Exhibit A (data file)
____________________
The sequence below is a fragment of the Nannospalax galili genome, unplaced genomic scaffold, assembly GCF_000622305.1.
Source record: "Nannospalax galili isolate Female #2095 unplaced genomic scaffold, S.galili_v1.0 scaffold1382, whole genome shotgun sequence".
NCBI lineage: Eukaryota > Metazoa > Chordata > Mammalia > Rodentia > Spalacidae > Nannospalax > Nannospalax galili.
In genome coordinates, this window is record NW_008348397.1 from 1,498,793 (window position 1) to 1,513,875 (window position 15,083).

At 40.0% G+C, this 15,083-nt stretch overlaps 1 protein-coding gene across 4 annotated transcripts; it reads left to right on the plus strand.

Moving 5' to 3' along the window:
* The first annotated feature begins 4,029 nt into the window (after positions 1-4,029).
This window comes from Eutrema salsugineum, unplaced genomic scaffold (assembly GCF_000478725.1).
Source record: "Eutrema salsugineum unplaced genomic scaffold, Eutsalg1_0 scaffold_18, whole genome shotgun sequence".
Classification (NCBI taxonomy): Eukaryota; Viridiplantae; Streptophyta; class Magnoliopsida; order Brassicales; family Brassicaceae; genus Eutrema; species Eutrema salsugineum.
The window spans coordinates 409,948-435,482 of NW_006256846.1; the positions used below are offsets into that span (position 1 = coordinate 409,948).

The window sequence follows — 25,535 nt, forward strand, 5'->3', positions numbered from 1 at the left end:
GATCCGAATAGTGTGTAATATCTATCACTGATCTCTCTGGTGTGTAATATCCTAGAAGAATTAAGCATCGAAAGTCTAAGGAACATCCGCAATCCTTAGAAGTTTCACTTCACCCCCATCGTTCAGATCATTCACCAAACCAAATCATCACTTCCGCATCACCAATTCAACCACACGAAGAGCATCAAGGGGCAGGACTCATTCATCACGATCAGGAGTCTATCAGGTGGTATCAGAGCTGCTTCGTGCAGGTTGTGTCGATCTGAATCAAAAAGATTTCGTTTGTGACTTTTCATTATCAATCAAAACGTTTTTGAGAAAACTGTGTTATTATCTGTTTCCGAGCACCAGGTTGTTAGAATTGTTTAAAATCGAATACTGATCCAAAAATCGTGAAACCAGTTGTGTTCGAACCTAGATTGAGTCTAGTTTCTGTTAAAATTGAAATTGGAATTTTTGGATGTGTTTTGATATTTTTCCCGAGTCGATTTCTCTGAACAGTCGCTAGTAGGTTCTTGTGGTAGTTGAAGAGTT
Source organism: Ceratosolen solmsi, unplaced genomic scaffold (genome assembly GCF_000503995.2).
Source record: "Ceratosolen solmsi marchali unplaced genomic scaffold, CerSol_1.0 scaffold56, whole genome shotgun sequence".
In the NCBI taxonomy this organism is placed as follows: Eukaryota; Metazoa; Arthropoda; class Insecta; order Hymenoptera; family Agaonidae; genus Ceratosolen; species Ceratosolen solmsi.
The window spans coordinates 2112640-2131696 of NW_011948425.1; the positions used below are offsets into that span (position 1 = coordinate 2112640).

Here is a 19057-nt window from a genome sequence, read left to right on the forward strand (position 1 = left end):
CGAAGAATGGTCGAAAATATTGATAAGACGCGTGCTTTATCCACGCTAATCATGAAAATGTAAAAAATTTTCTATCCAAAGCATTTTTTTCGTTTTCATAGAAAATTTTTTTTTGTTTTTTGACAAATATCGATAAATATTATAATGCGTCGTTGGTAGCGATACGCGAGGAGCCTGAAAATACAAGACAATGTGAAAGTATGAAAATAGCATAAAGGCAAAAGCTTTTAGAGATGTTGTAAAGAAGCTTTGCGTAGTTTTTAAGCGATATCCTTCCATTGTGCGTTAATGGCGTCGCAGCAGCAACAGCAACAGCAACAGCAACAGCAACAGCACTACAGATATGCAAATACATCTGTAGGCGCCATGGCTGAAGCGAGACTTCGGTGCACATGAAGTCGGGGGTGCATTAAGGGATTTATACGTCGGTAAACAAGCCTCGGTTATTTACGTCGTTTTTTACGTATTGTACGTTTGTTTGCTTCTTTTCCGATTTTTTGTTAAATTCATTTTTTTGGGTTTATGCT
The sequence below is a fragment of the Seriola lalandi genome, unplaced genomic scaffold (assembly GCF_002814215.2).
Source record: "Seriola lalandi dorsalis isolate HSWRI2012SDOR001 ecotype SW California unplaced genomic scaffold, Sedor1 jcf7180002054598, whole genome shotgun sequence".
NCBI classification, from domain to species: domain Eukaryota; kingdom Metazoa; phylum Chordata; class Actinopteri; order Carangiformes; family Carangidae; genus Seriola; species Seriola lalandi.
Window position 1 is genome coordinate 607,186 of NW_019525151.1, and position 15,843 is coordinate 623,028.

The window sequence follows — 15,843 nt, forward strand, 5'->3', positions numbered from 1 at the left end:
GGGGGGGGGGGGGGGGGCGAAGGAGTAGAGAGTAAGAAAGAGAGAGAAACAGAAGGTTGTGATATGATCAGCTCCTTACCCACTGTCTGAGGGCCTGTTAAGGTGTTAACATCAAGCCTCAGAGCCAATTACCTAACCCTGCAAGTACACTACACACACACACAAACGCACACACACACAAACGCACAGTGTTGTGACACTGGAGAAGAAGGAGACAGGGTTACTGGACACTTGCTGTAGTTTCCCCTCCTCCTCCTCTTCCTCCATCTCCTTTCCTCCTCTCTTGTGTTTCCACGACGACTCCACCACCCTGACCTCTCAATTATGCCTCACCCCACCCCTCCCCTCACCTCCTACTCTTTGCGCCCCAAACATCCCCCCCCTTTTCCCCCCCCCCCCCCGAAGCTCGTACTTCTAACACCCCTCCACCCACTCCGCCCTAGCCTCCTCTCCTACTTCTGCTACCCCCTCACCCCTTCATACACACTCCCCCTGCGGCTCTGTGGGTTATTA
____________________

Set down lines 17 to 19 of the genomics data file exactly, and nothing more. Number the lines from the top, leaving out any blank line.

The window spans coordinates 2112640-2131696 of NW_011948425.1; the positions used below are offsets into that span (position 1 = coordinate 2112640).

Here is a 19057-nt window from a genome sequence, read left to right on the forward strand (position 1 = left end):
CGAAGAATGGTCGAAAATATTGATAAGACGCGTGCTTTATCCACGCTAATCATGAAAATGTAAAAAATTTTCTATCCAAAGCATTTTTTTCGTTTTCATAGAAAATTTTTTTTTGTTTTTTGACAAATATCGATAAATATTATAATGCGTCGTTGGTAGCGATACGCGAGGAGCCTGAAAATACAAGACAATGTGAAAGTATGAAAATAGCATAAAGGCAAAAGCTTTTAGAGATGTTGTAAAGAAGCTTTGCGTAGTTTTTAAGCGATATCCTTCCATTGTGCGTTAATGGCGTCGCAGCAGCAACAGCAACAGCAACAGCAACAGCAACAGCACTACAGATATGCAAATACATCTGTAGGCGCCATGGCTGAAGCGAGACTTCGGTGCACATGAAGTCGGGGGTGCATTAAGGGATTTATACGTCGGTAAACAAGCCTCGGTTATTTACGTCGTTTTTTACGTATTGTACGTTTGTTTGCTTCTTTTCCGATTTTTTGTTAAATTCATTTTTTTGGGTTTATGCT